Changes and challenges to America’s health care system will require an advanced level of leadership to respond to the needs of patients, many of whom will be entering the system when they are much sicker.
UNC Charlotte’s recently approved Doctor of Nursing Practice, the University’s 20th doctoral program, will help prepare graduates to analyze systems of health care that will improve patient safety and quality of care, and at the same time, enable them to implement evidence-based care practices. The program will be offered as part of a consortium with Western Carolina University.
The impetus for the degree program is a result of a number of factors, said Dee Baldwin, associate dean and director of the School of Nursing in the College of Health and Human Services.
“As Americans, we are an aging society. We are living longer with multiple diseases - what we call co-morbidity,” said Baldwin. “In the past, individuals in their 50s who had a heart attack often died. Now, a greater percentage of Americans are living into the 70s and 80s, and many have multiple medical conditions that must be managed. This is a new phenomenon.”
Practitioners with bachelor’s and master’s degrees are prepared to provide individualized patient care, but with more Americans living longer, there is a need for a practitioner who can design care for large groups of patients, Baldwin explained.
“Graduates from our Doctor of Nursing Practice program will be able to design models of care for populations,” Baldwin stated. “This person will look at the multiple risk factors that groups have and implement a plan to keep them well.”
Another factor is the Affordable Care Act that will increase the number of citizens who have access to health insurance. Baldwin said more than 32 million Americans who were uninsured will become insured. Planning on how to care for this new population is critical.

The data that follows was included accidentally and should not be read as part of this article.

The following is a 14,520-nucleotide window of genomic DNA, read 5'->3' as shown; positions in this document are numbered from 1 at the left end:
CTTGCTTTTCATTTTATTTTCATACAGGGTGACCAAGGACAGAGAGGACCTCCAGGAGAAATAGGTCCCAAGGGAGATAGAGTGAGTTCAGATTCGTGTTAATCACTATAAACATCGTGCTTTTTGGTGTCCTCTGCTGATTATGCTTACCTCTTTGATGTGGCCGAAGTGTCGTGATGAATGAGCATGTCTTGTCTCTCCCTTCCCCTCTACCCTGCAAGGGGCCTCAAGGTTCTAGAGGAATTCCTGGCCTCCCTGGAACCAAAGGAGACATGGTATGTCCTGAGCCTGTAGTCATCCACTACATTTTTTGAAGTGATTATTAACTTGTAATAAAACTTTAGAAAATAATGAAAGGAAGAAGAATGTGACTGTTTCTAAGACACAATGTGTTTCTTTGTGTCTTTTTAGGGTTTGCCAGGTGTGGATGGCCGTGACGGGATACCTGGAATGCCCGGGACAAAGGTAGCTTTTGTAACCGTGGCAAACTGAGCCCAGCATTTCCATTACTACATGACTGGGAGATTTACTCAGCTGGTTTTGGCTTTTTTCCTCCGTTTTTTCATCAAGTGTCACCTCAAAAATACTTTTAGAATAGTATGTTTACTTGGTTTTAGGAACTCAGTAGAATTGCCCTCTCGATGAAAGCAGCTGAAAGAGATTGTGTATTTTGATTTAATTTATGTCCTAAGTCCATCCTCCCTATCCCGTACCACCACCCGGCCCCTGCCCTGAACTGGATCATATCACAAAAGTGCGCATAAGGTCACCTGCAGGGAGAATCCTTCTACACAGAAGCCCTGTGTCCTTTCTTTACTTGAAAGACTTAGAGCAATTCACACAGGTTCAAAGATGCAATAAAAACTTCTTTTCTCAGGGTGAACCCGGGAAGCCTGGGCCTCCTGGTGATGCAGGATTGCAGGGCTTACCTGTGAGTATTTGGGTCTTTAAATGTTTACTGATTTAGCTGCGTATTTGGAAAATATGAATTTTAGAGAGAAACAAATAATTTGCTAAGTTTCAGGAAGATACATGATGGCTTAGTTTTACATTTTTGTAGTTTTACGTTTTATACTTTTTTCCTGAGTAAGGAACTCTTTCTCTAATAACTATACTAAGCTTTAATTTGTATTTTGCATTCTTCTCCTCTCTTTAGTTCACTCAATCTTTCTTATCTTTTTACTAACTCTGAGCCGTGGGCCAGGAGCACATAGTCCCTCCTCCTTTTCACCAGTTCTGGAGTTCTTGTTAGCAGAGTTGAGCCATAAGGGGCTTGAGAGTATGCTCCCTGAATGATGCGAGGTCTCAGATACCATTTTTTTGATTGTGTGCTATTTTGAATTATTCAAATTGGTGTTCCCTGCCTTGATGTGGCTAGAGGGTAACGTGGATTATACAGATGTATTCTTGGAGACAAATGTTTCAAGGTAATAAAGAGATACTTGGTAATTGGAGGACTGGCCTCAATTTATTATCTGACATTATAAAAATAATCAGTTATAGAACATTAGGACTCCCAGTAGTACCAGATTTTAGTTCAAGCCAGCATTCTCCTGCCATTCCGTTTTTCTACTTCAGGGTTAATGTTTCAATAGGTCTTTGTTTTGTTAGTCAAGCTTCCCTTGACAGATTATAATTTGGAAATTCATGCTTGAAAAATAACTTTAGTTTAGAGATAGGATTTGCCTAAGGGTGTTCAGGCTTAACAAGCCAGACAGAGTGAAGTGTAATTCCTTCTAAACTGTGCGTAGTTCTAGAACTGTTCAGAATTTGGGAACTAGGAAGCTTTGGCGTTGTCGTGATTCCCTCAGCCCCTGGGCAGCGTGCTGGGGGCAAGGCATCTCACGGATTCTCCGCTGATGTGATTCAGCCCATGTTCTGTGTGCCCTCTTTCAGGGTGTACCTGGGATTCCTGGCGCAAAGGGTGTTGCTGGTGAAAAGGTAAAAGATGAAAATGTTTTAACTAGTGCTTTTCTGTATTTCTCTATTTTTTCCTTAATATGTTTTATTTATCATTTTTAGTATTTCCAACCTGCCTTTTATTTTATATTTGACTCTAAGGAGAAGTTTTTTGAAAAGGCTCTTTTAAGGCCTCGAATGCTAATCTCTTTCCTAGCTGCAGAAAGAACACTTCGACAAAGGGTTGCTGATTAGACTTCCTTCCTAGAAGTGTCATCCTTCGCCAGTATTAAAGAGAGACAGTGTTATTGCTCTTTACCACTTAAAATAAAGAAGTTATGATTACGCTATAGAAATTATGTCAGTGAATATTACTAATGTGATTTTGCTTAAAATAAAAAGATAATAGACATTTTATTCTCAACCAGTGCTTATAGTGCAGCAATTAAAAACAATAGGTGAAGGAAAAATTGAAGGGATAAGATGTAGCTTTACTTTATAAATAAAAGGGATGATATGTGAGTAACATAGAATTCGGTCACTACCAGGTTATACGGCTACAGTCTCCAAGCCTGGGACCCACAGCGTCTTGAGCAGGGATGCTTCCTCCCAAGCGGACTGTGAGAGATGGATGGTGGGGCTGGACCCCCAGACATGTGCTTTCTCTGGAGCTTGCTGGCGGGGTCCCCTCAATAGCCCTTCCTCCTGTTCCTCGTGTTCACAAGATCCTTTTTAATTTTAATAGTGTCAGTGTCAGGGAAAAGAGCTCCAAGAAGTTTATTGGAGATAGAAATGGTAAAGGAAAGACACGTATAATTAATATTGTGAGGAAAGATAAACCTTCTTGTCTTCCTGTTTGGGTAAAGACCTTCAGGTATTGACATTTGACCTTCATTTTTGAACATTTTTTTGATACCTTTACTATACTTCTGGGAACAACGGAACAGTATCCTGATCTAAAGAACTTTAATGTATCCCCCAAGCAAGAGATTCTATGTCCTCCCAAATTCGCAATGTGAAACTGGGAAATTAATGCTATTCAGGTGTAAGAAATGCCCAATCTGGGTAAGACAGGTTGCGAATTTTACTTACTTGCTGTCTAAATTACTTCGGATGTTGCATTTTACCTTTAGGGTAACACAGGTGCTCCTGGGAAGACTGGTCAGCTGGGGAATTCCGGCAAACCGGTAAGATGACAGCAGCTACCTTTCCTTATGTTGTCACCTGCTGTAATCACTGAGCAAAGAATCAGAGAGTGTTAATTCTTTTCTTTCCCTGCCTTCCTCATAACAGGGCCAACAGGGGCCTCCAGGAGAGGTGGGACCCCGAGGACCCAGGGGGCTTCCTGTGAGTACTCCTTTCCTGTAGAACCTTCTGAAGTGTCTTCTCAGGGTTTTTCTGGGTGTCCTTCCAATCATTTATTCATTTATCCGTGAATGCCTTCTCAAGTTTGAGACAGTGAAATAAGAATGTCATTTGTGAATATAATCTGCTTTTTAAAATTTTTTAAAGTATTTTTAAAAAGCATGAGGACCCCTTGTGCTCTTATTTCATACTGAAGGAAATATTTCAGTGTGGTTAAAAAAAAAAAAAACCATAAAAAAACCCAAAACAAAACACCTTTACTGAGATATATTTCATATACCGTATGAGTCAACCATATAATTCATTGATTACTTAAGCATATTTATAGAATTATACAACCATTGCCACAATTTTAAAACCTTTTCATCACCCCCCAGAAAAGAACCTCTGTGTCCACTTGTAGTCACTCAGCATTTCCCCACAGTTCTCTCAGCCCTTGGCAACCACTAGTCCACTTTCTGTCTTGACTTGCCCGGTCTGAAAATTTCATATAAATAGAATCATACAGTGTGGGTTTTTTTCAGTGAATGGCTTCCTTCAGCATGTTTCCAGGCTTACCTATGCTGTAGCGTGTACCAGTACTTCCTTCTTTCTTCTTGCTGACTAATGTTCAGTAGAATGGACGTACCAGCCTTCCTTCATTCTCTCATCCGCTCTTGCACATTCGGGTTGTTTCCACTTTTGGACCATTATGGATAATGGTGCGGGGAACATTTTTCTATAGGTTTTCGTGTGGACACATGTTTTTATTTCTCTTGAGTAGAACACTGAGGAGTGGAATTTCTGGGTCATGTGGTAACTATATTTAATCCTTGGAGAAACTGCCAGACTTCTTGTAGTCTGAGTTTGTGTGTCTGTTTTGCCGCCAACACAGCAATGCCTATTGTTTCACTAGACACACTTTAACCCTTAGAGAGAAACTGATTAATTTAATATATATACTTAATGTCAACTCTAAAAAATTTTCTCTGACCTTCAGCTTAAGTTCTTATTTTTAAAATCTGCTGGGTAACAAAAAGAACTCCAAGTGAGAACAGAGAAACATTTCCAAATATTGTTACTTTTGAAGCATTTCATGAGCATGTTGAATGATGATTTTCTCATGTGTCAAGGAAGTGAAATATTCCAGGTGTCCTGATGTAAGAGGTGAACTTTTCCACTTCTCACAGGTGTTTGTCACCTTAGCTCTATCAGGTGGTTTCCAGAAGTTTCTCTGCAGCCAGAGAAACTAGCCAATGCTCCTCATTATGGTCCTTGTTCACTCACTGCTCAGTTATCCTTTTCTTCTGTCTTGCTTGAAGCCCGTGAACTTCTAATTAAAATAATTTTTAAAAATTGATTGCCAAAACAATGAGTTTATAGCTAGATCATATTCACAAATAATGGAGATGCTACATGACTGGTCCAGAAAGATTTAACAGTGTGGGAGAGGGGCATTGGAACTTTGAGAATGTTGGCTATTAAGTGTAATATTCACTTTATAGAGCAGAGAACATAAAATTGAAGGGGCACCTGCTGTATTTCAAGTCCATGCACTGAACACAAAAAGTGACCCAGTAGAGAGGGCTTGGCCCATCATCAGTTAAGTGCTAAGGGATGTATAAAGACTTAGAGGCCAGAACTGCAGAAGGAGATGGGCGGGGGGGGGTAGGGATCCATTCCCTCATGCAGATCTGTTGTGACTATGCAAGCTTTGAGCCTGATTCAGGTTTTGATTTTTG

“The majority of this population will need education related to prevention and wellness. Instead of a bachelor’s level nursing professional accustomed to providing individual care, we’ll need more advanced professionals to address the collective needs of patients and their care – someone who can design care models that will provide plans that follow patients throughout the process,” stated Baldwin.
Currently, plans are to enroll six students in the Doctor of Nursing Practice program at each institution starting this fall as a post-master’s program. Students who have completed a Master of Science in Nursing will be able to continue for two additional years of study to earn their doctorate. In the future, students who have completed a bachelor’s degree in nursing will be able to enroll.
Joan Lorden, provost and vice chancellor for academic affairs, noted the Doctor of Nursing Practice will benefit the University’s service region and all of southwestern North Carolina. “The advanced nursing professionals will be in demand in hospitals, physicians’ practices and ambulatory settings to provide leadership on the changing nature of health care and patient needs. The graduates will also play an important role in educating the next generation of nurses. By offering the program in collaboration with Western Carolina University, operational costs will be lower as the two institutions will share faculty, library and other resources.”
The UNC Board of Governors gave final approval to the Doctor of Nursing Practice Program at its Feb. 8 meeting.